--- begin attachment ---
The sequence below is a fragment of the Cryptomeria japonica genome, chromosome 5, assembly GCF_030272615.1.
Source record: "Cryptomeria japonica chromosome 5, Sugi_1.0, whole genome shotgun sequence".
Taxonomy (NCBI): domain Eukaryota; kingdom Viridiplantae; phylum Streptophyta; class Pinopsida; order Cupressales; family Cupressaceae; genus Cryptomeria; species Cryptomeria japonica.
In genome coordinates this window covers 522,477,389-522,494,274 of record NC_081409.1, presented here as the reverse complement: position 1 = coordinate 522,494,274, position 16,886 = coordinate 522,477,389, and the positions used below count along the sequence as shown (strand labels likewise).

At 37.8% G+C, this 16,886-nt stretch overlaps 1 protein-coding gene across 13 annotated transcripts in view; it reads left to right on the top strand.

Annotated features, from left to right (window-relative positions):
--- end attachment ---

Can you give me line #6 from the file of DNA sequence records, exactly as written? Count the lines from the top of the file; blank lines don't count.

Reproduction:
Annotated features, from left to right (window-relative positions):